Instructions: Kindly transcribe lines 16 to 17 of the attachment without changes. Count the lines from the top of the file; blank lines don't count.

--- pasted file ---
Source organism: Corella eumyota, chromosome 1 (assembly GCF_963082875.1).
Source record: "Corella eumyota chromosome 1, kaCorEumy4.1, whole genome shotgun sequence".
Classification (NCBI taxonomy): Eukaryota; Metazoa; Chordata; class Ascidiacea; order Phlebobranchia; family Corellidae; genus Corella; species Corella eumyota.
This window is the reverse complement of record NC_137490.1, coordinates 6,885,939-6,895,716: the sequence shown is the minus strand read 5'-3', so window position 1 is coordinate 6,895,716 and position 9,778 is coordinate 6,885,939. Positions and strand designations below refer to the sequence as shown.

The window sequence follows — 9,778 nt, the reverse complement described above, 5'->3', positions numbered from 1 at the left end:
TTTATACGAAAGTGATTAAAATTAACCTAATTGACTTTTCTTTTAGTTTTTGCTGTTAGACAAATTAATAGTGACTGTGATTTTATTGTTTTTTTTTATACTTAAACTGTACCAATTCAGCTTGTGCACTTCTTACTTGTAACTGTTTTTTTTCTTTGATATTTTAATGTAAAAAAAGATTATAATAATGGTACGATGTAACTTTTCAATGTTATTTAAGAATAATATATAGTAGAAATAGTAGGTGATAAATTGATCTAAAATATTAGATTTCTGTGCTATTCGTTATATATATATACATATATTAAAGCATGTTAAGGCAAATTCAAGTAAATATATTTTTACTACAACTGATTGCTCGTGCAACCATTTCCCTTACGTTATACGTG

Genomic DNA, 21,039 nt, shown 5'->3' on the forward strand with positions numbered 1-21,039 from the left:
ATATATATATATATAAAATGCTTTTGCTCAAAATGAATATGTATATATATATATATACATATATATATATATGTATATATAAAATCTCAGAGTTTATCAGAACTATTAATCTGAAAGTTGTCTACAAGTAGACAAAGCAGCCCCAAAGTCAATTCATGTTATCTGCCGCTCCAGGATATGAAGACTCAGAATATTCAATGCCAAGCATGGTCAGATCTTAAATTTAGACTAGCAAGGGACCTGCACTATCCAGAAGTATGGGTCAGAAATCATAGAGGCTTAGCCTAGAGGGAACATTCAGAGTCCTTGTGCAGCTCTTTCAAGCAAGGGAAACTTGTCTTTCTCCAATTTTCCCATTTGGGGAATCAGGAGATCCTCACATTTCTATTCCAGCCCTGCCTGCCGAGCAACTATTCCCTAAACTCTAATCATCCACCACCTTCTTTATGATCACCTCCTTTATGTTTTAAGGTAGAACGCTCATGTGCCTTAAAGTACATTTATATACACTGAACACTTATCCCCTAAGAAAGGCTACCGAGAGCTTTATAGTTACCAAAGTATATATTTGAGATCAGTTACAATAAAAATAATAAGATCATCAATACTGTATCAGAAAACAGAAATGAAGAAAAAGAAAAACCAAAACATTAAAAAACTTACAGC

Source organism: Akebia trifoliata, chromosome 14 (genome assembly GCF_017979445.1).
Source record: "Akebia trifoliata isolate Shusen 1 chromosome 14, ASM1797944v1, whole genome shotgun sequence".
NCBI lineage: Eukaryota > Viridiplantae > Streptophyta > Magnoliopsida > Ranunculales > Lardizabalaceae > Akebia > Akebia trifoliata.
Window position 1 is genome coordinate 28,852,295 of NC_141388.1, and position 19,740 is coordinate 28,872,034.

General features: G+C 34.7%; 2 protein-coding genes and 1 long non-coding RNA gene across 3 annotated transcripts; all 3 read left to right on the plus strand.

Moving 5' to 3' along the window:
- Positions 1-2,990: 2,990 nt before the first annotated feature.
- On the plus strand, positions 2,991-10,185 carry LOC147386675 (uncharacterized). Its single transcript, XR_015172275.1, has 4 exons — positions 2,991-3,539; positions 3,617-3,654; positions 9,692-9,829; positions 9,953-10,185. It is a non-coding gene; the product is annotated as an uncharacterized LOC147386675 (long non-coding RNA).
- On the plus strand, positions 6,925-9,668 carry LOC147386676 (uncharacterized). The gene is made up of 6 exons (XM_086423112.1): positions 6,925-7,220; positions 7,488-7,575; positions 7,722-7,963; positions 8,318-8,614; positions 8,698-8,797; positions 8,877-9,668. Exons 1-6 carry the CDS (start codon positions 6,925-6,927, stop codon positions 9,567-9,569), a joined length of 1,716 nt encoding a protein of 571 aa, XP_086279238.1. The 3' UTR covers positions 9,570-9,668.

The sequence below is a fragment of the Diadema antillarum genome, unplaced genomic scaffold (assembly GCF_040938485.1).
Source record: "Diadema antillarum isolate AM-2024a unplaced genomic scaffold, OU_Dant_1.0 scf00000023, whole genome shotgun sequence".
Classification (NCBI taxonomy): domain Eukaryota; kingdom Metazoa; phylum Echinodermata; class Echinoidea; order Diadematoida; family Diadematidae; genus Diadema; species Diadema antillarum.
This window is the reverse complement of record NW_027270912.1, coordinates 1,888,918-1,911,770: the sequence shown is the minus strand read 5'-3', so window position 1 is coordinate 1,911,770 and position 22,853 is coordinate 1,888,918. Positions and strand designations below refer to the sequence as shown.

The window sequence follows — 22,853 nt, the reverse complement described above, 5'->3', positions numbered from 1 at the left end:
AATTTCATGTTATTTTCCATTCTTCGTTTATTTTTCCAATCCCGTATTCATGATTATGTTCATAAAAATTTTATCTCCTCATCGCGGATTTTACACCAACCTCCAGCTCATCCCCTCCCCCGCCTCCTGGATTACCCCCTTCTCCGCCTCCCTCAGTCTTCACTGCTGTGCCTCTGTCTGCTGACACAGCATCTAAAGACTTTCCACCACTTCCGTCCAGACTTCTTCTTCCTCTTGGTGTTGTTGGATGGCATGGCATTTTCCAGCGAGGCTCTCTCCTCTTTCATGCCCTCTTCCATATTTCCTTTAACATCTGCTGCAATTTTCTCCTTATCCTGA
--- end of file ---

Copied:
- On the plus strand, positions 2,991-10,185 carry LOC147386675 (uncharacterized). Its single transcript, XR_015172275.1, has 4 exons — positions 2,991-3,539; positions 3,617-3,654; positions 9,692-9,829; positions 9,953-10,185. It is a non-coding gene; the product is annotated as an uncharacterized LOC147386675 (long non-coding RNA).
- On the plus strand, positions 6,925-9,668 carry LOC147386676 (uncharacterized). The gene is made up of 6 exons (XM_086423112.1): positions 6,925-7,220; positions 7,488-7,575; positions 7,722-7,963; positions 8,318-8,614; positions 8,698-8,797; positions 8,877-9,668. Exons 1-6 carry the CDS (start codon positions 6,925-6,927, stop codon positions 9,567-9,569), a joined length of 1,716 nt encoding a protein of 571 aa, XP_086279238.1. The 3' UTR covers positions 9,570-9,668.